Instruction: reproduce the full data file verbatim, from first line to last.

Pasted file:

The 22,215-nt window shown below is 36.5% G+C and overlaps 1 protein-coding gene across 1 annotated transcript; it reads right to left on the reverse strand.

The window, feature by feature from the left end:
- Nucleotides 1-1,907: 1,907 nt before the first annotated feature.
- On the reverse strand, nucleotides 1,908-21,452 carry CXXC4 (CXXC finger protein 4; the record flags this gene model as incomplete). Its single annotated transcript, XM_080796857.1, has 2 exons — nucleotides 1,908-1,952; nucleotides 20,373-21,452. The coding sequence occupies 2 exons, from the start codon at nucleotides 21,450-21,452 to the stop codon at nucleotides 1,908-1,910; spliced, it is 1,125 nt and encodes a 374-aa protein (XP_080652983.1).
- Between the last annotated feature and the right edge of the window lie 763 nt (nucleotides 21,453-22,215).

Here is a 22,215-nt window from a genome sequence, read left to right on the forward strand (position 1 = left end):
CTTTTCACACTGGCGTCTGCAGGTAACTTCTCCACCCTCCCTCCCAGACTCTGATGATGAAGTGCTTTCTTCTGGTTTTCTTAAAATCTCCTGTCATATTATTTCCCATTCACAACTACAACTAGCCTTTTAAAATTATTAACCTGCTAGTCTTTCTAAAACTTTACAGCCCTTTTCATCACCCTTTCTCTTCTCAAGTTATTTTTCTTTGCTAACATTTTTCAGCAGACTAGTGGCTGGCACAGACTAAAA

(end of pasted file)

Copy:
The 22,215-nt window shown below is 36.5% G+C and overlaps 1 protein-coding gene across 1 annotated transcript; it reads right to left on the reverse strand.

The window, feature by feature from the left end:
- Nucleotides 1-1,907: 1,907 nt before the first annotated feature.
- On the reverse strand, nucleotides 1,908-21,452 carry CXXC4 (CXXC finger protein 4; the record flags this gene model as incomplete). Its single annotated transcript, XM_080796857.1, has 2 exons — nucleotides 1,908-1,952; nucleotides 20,373-21,452. The coding sequence occupies 2 exons, from the start codon at nucleotides 21,450-21,452 to the stop codon at nucleotides 1,908-1,910; spliced, it is 1,125 nt and encodes a 374-aa protein (XP_080652983.1).
- Between the last annotated feature and the right edge of the window lie 763 nt (nucleotides 21,453-22,215).

Here is a 22,215-nt window from a genome sequence, read left to right on the forward strand (position 1 = left end):
CTTTTCACACTGGCGTCTGCAGGTAACTTCTCCACCCTCCCTCCCAGACTCTGATGATGAAGTGCTTTCTTCTGGTTTTCTTAAAATCTCCTGTCATATTATTTCCCATTCACAACTACAACTAGCCTTTTAAAATTATTAACCTGCTAGTCTTTCTAAAACTTTACAGCCCTTTTCATCACCCTTTCTCTTCTCAAGTTATTTTTCTTTGCTAACATTTTTCAGCAGACTAGTGGCTGGCACAGACTAAAA